We chose to sit outside so the kids could run around after their lunch.  It wasn't that cold and  after deploying the blankets left for us, we wanted to linger longer, so when the waitress arrived at our table with a bucket and asked the kids to head off to the chook house to collect the eggs we were delighted.  Even though they had laid that morning the kiddos found another seven eggs for the chef.

The tasting rooms at Margans are delightful and the wines are truly spectacular.

 After lunch we took a little turn about the kitchen garden, which was lovely,

 and rather extensive

The hen house was rather palatial as well

As we drove away from Broke, I turned to Mr Beach House and asked him if he was sad we had sold out.  He just smiled and shook his head.  'When would we have had time to do all that?' he said with a grin.   I had to agree, it was fun while it lasted, but we have passed the baton to someone else now.  I know how short life can be and we are really only the custodians of the land and possessions anyway.  I'm with the French, who work so they can live.  It was much more fun swanning around the area wining and dining, than working really hard to produce the stuff.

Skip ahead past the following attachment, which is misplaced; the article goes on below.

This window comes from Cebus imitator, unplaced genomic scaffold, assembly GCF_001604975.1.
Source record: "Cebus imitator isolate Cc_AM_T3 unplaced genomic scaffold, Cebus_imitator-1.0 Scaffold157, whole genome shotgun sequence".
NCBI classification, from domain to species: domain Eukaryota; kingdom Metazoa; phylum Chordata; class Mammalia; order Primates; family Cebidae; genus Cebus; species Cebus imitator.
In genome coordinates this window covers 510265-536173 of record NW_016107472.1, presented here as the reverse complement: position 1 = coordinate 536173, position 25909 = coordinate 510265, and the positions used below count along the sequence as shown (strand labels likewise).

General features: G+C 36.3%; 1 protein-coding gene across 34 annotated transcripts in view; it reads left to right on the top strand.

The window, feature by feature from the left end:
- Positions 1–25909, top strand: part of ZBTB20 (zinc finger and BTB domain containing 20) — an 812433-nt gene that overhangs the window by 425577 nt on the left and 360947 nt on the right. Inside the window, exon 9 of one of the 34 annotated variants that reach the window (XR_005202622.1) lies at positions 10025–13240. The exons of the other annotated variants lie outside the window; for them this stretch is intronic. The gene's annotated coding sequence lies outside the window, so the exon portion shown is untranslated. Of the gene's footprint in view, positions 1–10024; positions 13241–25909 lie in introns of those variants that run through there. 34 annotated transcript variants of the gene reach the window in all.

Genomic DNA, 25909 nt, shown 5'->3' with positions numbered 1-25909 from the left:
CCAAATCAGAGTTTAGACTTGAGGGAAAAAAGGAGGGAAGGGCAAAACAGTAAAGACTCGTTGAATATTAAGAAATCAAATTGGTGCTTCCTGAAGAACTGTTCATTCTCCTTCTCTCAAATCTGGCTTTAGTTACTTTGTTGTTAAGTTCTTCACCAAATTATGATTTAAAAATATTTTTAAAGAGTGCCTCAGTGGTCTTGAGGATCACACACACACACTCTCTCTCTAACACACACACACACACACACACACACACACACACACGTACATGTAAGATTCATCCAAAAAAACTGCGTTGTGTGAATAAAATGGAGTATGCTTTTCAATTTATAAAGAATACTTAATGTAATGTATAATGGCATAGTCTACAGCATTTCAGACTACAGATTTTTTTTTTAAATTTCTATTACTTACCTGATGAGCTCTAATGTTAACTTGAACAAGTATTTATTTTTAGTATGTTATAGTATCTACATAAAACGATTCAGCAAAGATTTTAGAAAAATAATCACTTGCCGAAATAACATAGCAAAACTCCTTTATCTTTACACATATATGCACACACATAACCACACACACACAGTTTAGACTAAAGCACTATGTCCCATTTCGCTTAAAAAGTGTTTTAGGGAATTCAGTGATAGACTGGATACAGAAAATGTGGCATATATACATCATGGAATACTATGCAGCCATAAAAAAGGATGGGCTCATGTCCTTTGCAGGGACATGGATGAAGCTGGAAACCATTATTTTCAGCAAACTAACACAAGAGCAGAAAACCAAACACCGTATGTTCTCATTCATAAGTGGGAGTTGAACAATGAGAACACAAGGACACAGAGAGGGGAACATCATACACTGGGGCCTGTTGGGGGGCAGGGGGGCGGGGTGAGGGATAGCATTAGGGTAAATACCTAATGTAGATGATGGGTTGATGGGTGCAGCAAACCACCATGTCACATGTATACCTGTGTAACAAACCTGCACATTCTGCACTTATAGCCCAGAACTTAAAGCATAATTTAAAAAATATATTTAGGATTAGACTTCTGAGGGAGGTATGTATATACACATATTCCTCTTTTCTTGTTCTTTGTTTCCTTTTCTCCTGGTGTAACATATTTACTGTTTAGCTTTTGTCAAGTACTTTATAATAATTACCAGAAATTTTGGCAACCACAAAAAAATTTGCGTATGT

Here's the link for the Broke Forwich website if you want a delightful bespoke experience, in the most well kept secret of the Hunter.

Linked up today with


  1. What a delightful post and lovely photos, too.
    You are always entertaining and thoughtful. I enjoy your blog very much.

  2. What a lovely story Carolyn, I can see the connection with France now :).. beautiful photos and place x

  3. What a beautiful post and such a gorgeous place. I am so glad that you were able to go back and visit and share some of your memories with the kids.

  4. What an enchanting place! Thanks for sharing those lovely photos!

  5. Thanks for sharing such an intimate and personal story. What a lovely legacy you created which must have been very hard at the time. It's beautiful and you should be very proud.